Vote Yes It has been suggested that a recall or re-election of current city staff and Traverse City Commission would work better than Prop 3. I disagree. A recall campaign is the most divisive, costly type of election possible. Prop 3, when passed, will allow all city residents an opportunity to vote on any proposed development over 60 feet tall at no cost to the taxpayer...

Yes Vote Explained A “yes” vote on Prop 3 will give Traverse City the right to vote on developments over 60 feet high. It doesn’t require votes on every future building, as incorrectly stated by a previous letter writer. If referendums are held during general elections, taxpayers pay nothing...

Beware Trump When the country you love have have served for 33 years is threatened, you have an obligation and a duty to speak out. Now is the time for all Americans to speak out against a possible Donald Trump presidency. During the past year Trump has been exposed as a pathological liar, a demagogue and a person who is totally unfit to assume the presidency of our already great country...

Picture Worth 1,000 Words Nobody disagrees with the need for affordable housing or that a certain level of density is dollar smart for TC. The issue is the proposed solution. If you haven’t already seen the architect’s rendition for the site, please Google “Pine Street Development Traverse City”...

Living Wage, Not Tall Buildings Our community deserves better than the StandUp TC “vote no” arguments. They are not truthful. Their yard signs say: “More Housing. Less Red Tape. Vote like you want your kids to live here.” The truth: More housing, but for whom? At what price..

Home · Articles · News · Letters · Letters 3/3/05
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Letters 3/3/05

Various - March 3rd, 2005
So long, Hunter
Everyone in America, especially those in my generation, will always remember where we were when the World Trade Center fell, or how we felt when we saw the first eerie green, nightvision blips as yet another war in Iraq was getting underway. But only a select few will have long-lasting recollections burned into our memories of just where we were and what was happening when we first heard news of the death of Dr. Hunter S. Thompson.
Though the suicide of one man is utterly incomparable to the horrible and inexplicable tragedies of terrorism and war, the event was still jarring in its own way to everyone who loved and admired Dr. Thompson and his body of work. I felt his loss almost as deeply as if I had known him personally, and so did many others. A truly unique, fearless and brutally honest voice is gone forever, and in today’s mess of amalgamated news and mass monoculture, it will be sorely missed.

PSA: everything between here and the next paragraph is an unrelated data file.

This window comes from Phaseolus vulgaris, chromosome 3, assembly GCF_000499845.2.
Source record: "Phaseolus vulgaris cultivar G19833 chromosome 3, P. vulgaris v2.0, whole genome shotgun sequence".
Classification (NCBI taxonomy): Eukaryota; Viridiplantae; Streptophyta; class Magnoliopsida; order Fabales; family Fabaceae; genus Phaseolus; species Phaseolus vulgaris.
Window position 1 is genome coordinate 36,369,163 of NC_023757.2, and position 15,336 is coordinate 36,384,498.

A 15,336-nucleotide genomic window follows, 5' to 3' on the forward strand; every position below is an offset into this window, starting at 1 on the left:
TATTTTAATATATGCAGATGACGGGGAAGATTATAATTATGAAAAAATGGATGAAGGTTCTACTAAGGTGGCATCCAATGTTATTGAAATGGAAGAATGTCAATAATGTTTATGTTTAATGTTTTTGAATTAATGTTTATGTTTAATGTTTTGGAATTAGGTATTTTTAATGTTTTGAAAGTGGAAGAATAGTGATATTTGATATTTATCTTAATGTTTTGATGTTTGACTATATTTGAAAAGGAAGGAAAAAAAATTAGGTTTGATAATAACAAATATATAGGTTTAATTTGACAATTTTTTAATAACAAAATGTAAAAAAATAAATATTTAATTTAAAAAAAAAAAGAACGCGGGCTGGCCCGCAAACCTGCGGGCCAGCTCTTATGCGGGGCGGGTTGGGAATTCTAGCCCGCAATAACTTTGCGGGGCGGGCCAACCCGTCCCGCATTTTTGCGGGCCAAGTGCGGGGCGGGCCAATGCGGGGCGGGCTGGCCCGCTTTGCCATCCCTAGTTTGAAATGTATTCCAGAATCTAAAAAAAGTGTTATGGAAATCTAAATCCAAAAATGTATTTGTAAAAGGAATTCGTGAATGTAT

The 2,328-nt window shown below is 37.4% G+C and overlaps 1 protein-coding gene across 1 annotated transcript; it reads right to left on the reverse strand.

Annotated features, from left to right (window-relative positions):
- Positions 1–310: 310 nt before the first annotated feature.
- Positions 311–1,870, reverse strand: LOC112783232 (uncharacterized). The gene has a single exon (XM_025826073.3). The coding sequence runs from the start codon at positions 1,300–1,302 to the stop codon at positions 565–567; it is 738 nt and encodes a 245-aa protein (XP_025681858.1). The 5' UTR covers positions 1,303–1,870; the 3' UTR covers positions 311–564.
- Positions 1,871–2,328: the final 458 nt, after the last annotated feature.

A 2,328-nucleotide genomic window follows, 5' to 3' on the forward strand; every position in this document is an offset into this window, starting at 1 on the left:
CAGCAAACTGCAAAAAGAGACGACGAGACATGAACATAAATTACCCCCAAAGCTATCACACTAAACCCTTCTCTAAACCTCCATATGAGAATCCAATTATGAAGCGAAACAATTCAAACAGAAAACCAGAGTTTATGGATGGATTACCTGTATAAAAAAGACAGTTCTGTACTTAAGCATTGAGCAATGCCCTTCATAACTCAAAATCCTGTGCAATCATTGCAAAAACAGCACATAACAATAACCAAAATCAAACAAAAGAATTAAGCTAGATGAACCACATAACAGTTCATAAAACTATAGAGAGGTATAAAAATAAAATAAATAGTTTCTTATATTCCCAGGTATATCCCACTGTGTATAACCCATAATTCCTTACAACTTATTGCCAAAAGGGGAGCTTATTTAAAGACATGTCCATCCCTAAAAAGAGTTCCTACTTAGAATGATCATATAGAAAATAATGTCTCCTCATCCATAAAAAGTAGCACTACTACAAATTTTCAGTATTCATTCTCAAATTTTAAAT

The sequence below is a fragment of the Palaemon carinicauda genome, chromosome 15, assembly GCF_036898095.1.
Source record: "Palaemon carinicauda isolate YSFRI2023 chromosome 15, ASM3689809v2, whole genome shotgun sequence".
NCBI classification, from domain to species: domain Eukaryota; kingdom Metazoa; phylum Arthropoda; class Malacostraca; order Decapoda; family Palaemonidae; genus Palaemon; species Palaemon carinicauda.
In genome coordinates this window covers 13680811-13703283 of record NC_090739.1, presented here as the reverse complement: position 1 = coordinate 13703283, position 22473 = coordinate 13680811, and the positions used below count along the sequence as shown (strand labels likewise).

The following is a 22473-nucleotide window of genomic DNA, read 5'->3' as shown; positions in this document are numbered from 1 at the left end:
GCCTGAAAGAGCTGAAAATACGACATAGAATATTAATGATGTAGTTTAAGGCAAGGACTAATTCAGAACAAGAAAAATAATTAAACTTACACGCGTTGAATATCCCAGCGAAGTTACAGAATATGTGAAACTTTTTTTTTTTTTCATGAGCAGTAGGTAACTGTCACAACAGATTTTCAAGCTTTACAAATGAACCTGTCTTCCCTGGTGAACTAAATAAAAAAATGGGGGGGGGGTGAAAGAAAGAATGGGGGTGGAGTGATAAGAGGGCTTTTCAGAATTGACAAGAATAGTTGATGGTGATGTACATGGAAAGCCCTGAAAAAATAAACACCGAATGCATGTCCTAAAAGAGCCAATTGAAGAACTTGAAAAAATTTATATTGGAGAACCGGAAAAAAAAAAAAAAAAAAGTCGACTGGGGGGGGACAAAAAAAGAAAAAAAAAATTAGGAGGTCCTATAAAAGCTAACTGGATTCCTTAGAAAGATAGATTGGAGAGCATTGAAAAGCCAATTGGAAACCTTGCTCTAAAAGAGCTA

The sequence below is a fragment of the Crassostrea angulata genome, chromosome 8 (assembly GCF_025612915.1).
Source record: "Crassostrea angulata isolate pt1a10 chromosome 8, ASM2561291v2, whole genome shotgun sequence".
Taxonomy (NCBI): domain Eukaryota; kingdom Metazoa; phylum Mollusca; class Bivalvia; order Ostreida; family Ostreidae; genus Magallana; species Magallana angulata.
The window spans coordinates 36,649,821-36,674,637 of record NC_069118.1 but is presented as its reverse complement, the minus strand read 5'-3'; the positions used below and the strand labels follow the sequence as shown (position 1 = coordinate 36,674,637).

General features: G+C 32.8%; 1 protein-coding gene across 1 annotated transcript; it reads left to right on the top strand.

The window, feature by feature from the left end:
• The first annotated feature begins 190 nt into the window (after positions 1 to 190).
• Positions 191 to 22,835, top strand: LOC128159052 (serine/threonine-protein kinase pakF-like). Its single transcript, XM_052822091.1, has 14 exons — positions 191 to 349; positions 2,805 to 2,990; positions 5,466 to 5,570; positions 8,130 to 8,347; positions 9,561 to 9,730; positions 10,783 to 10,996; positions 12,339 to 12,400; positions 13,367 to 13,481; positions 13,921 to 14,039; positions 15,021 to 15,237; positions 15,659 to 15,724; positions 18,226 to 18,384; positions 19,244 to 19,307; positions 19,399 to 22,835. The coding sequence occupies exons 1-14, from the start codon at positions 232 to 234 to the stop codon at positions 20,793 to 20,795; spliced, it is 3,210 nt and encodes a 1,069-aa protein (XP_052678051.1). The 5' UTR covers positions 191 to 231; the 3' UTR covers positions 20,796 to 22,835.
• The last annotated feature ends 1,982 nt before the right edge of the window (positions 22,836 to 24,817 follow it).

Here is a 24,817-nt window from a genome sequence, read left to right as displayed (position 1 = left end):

Yet, I fear no lack of new, fresh, and independent writers, journalists, and artists of any and all kinds in this generation, for many of us learned well from those iconoclasts who came before us, and that can never be obscured by the cheap whitewash of spiritless pop culture, anti-intellectualism or novelty political concepts like “compassionate conservatism.”
There’s not much else I can say in dedication to the good doctor that hasn’t already been said, except a Southern-gentlemanly “Good-bye, and thank you very much.”

E. J. Lepke • TC

Quadriplegic view
Reading your essay on spinal injuries, you end with the admonition that only those who have experienced this tragedy know the answers to your questions (Random Thoughts, 2/17). I would encourage you and your readers to research the life of Joni Eareckson Tada. She has lived the “quad” life for three plus decades. She also speaks clearly against the very technologies you refer to. With your commitment to an open minded approach to all issues, I am sure you will want to hear what she has to say.

Bill Green • Lowell

(Joni Eareckson Tada has been a quadriplegic since a diving accident in 1967. Unable to use her hands, she learned to paint using a brush between her teeth, producing fine art paintings. She is also the founder of Joni and Friends, a Christian ministry in the disabled community. For more on Joni, check out www.joniandfriends.org. -- ed.)